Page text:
children using their parents’ old, discarded phones for games, or often, prank calls from younger individuals, who repeatedly call 911 for fun. These calls negatively impact 911 operations, as they can tie up the dispatchers’ time to answer the calls while attempting to manage other emergencies in progress.
· Text to 911. Though the CSI NG911 system is capable of receiving 911 text, video and audio, the wireless carriers have not made this service affordable to the 911 agencies. 911 agencies should not be negatively impacted by such a financial burden to provide NG911 service to the carriers’ customers.
· 911 funding sweeps by the State of Illinois. In order to attempt to balance the state’s budget, Illinois lawmakers are earmarking more than $5 million of 911 funds to be swept. If the sweep of 911 funds is completed, it will render the state’s 911 agencies ineligible for federal grant funding. The law further states that the sweep may not take place if an objection is made by a federal agency. The group requested that Pai support 911 in Illinois by filing his objection to the sweep
of any 911 funds for the balancing of the state’s budget.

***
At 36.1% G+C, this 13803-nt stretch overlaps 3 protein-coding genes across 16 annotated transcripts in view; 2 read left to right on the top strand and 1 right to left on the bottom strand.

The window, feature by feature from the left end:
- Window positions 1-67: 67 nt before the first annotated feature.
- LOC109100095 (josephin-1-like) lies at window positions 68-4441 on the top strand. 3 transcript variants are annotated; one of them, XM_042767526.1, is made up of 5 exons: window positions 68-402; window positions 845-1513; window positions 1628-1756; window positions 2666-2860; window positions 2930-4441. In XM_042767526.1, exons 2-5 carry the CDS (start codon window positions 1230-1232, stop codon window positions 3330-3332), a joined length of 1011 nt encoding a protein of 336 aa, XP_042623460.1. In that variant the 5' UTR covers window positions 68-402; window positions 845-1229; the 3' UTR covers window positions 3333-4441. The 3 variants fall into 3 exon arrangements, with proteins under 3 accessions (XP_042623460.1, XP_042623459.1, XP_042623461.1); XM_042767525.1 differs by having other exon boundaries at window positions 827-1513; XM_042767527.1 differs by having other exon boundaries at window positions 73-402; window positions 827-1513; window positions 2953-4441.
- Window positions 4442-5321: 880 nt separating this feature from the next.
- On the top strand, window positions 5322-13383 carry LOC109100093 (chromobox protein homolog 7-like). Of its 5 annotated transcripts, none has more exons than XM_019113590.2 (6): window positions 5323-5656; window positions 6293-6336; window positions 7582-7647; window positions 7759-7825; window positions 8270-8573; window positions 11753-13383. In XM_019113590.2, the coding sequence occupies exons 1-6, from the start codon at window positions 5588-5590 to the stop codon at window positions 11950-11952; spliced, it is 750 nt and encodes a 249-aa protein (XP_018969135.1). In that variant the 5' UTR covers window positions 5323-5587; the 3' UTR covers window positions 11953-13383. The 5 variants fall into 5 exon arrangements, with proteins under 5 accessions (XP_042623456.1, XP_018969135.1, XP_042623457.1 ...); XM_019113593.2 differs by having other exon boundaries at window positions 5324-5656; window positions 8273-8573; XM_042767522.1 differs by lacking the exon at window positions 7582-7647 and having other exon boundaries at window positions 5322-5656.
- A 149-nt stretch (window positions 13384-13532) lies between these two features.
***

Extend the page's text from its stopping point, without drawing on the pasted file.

Pai said he was grateful for the information and feedback, and he vowed to assist with attempting to alleviate the challenges that 911 systems face on a daily basis. Those present expressed their appreciation for his concern and attendance, as well as the presence of the other representatives, noting that the many years of work for 911 provided by Shimkus has been a tremendous help to the agencies in Illinois and across the nation.
Irwin said that she was proud to be a part of the consortium, noting that as the state is now requiring 911 systems to be NG911 compliant by 2020, southern Illinois is ahead of the rest of the state, including Chicago, as White County’s NG911 system went live in June 2015.
Those present included Pai and staff, Shimkus, state Sen. Dale Fowler, staff of U.S. Rep. Michael Bost and Patrick Halley, executive director of the NG911 Institute. CSI counties were represented by Melinda Woker of Jackson County and Julie Irwin of White County, chairman and vice-chairman, respectively, of CSI; Roy Kissel, chairman, White County 911; Lt. Tracy Felty, Saline
County 911 and CSI treasurer; Raymond D. Clark, Perry County 911 and CSI secretary; Ken Smith, Williamson County 911 and former CSI chairman; and these 911 officials: William Barrett, Williamson County and City of Marion; Juanita Kramer, Richland County; Crystal Gurley, Union County; Kyle Smith, Wabash County; and Steve Galt, Gallatin County.
Non-CSI members present included Cindy Wagner, Randolph County 911 and INENA Region 7 vice president.
Story and photo submitted by Barry Cleveland